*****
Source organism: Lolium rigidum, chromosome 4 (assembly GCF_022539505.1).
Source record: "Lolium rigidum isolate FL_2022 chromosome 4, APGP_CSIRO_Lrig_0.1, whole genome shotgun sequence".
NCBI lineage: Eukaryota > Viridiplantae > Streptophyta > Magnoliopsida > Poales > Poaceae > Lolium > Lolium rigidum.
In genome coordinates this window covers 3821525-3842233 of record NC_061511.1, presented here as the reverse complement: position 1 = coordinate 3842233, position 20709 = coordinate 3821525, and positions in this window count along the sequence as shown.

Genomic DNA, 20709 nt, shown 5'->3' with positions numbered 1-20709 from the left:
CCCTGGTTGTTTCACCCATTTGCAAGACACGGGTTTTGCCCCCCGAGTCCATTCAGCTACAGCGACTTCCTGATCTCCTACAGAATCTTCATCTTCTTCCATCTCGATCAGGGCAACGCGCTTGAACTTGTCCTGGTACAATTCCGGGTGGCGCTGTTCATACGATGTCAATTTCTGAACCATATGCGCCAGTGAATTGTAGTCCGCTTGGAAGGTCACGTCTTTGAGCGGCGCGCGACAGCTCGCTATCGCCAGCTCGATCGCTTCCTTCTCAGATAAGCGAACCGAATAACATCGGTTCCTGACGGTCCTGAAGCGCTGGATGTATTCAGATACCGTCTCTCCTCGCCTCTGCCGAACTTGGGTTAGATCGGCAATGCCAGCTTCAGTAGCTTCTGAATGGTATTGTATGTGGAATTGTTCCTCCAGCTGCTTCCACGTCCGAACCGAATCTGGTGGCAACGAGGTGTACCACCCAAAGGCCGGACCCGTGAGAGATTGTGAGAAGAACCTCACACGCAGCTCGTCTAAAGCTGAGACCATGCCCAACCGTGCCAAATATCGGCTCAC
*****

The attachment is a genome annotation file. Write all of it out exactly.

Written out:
Source organism: Lolium rigidum, chromosome 4 (assembly GCF_022539505.1).
Source record: "Lolium rigidum isolate FL_2022 chromosome 4, APGP_CSIRO_Lrig_0.1, whole genome shotgun sequence".
NCBI lineage: Eukaryota > Viridiplantae > Streptophyta > Magnoliopsida > Poales > Poaceae > Lolium > Lolium rigidum.
In genome coordinates this window covers 3821525-3842233 of record NC_061511.1, presented here as the reverse complement: position 1 = coordinate 3842233, position 20709 = coordinate 3821525, and positions in this window count along the sequence as shown.

Genomic DNA, 20709 nt, shown 5'->3' with positions numbered 1-20709 from the left:
CCCTGGTTGTTTCACCCATTTGCAAGACACGGGTTTTGCCCCCCGAGTCCATTCAGCTACAGCGACTTCCTGATCTCCTACAGAATCTTCATCTTCTTCCATCTCGATCAGGGCAACGCGCTTGAACTTGTCCTGGTACAATTCCGGGTGGCGCTGTTCATACGATGTCAATTTCTGAACCATATGCGCCAGTGAATTGTAGTCCGCTTGGAAGGTCACGTCTTTGAGCGGCGCGCGACAGCTCGCTATCGCCAGCTCGATCGCTTCCTTCTCAGATAAGCGAACCGAATAACATCGGTTCCTGACGGTCCTGAAGCGCTGGATGTATTCAGATACCGTCTCTCCTCGCCTCTGCCGAACTTGGGTTAGATCGGCAATGCCAGCTTCAGTAGCTTCTGAATGGTATTGTATGTGGAATTGTTCCTCCAGCTGCTTCCACGTCCGAACCGAATCTGGTGGCAACGAGGTGTACCACCCAAAGGCCGGACCCGTGAGAGATTGTGAGAAGAACCTCACACGCAGCTCGTCTAAAGCTGAGACCATGCCCAACCGTGCCAAATATCGGCTCAC